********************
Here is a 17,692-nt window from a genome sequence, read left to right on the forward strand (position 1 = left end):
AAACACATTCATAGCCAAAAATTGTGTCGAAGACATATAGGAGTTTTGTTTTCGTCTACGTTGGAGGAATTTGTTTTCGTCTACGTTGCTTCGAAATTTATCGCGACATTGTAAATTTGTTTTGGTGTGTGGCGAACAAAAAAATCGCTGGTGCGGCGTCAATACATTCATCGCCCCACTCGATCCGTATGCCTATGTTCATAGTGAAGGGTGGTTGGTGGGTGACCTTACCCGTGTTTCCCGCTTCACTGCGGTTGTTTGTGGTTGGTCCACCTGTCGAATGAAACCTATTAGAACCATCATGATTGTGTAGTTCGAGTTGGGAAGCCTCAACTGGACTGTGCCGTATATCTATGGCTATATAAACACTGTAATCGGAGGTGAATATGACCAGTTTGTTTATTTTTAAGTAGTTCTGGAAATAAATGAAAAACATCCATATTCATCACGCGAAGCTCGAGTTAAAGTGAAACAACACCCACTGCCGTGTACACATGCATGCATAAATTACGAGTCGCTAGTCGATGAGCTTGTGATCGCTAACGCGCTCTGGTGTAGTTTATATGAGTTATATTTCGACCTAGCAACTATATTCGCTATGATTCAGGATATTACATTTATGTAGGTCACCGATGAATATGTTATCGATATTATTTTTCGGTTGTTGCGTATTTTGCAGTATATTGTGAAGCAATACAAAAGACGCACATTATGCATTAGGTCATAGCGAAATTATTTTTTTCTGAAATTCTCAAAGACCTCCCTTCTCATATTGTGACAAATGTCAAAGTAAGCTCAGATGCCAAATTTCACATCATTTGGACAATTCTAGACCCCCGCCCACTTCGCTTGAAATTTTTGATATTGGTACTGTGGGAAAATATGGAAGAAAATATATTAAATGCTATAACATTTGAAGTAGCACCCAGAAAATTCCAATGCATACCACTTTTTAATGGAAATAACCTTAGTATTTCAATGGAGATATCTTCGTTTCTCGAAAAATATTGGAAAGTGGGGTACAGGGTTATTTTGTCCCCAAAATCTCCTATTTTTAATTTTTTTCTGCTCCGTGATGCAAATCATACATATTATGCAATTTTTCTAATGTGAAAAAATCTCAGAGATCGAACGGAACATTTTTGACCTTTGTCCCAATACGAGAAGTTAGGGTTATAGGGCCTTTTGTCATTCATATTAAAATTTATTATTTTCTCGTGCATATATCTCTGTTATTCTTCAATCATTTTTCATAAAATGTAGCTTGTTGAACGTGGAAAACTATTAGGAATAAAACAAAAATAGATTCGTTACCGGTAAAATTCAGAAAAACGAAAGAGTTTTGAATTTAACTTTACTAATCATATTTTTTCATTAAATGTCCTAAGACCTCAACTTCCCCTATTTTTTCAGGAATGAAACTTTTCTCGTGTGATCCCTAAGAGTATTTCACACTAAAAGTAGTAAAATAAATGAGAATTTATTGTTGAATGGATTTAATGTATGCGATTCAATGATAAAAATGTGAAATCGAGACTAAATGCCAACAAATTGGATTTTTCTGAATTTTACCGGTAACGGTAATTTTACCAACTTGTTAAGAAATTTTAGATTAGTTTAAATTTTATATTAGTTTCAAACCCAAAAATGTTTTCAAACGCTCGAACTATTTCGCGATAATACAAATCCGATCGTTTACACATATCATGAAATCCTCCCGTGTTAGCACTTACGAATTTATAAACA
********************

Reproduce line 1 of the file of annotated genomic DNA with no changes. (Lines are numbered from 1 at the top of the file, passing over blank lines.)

Here is a 17,692-nt window from a genome sequence, read left to right on the forward strand (position 1 = left end):